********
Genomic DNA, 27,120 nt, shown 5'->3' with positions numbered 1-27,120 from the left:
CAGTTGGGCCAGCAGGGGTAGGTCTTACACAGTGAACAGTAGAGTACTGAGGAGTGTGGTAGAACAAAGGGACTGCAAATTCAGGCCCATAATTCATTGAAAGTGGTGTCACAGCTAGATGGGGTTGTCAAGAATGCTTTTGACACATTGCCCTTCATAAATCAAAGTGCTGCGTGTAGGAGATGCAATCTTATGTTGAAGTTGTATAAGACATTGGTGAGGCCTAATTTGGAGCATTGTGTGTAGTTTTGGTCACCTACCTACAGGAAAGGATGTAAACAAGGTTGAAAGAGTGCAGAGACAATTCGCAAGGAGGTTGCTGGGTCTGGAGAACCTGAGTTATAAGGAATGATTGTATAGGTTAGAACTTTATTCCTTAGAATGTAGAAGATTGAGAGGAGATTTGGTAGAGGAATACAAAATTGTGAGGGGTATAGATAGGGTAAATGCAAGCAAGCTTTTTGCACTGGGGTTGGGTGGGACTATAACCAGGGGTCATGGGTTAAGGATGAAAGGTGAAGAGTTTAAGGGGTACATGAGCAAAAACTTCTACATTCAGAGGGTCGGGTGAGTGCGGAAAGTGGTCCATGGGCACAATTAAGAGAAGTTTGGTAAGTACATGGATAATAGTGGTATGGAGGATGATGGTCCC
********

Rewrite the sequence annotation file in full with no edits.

Genomic DNA, 27,120 nt, shown 5'->3' with positions numbered 1-27,120 from the left:
CAGTTGGGCCAGCAGGGGTAGGTCTTACACAGTGAACAGTAGAGTACTGAGGAGTGTGGTAGAACAAAGGGACTGCAAATTCAGGCCCATAATTCATTGAAAGTGGTGTCACAGCTAGATGGGGTTGTCAAGAATGCTTTTGACACATTGCCCTTCATAAATCAAAGTGCTGCGTGTAGGAGATGCAATCTTATGTTGAAGTTGTATAAGACATTGGTGAGGCCTAATTTGGAGCATTGTGTGTAGTTTTGGTCACCTACCTACAGGAAAGGATGTAAACAAGGTTGAAAGAGTGCAGAGACAATTCGCAAGGAGGTTGCTGGGTCTGGAGAACCTGAGTTATAAGGAATGATTGTATAGGTTAGAACTTTATTCCTTAGAATGTAGAAGATTGAGAGGAGATTTGGTAGAGGAATACAAAATTGTGAGGGGTATAGATAGGGTAAATGCAAGCAAGCTTTTTGCACTGGGGTTGGGTGGGACTATAACCAGGGGTCATGGGTTAAGGATGAAAGGTGAAGAGTTTAAGGGGTACATGAGCAAAAACTTCTACATTCAGAGGGTCGGGTGAGTGCGGAAAGTGGTCCATGGGCACAATTAAGAGAAGTTTGGTAAGTACATGGATAATAGTGGTATGGAGGATGATGGTCCC